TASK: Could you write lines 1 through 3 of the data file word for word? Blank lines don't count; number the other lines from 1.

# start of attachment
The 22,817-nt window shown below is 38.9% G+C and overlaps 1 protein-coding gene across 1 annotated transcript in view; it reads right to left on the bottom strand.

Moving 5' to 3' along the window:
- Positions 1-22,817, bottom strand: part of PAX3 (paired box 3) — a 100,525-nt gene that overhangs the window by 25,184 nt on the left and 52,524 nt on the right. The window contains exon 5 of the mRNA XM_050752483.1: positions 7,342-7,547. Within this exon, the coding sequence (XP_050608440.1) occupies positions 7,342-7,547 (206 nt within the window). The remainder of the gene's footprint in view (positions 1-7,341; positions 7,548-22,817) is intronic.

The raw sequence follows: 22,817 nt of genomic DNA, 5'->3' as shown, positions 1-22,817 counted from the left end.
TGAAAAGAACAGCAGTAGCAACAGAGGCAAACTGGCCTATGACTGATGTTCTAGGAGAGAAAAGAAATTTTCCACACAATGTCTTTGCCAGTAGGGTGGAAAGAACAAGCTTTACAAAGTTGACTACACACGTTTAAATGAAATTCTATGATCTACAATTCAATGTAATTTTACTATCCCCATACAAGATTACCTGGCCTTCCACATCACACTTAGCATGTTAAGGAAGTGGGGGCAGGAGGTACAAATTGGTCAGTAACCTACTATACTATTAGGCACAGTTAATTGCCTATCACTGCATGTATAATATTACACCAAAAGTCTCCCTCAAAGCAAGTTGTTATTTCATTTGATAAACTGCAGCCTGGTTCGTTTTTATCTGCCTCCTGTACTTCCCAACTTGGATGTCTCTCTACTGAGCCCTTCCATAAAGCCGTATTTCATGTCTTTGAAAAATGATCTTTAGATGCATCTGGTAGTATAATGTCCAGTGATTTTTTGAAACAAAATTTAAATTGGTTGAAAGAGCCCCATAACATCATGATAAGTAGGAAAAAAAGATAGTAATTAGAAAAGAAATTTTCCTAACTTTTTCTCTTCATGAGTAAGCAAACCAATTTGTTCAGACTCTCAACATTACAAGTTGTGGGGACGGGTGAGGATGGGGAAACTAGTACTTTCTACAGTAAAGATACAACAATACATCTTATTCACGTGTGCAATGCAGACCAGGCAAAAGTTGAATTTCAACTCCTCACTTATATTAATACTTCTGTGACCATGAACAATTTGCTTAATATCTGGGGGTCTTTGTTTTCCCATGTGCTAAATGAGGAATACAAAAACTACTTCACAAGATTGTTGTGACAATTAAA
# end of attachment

The 22,817-nt window shown below is 38.9% G+C and overlaps 1 protein-coding gene across 1 annotated transcript in view; it reads right to left on the bottom strand.

Moving 5' to 3' along the window:
- Positions 1-22,817, bottom strand: part of PAX3 (paired box 3) — a 100,525-nt gene that overhangs the window by 25,184 nt on the left and 52,524 nt on the right. The window contains exon 5 of the mRNA XM_050752483.1: positions 7,342-7,547. Within this exon, the coding sequence (XP_050608440.1) occupies positions 7,342-7,547 (206 nt within the window). The remainder of the gene's footprint in view (positions 1-7,341; positions 7,548-22,817) is intronic.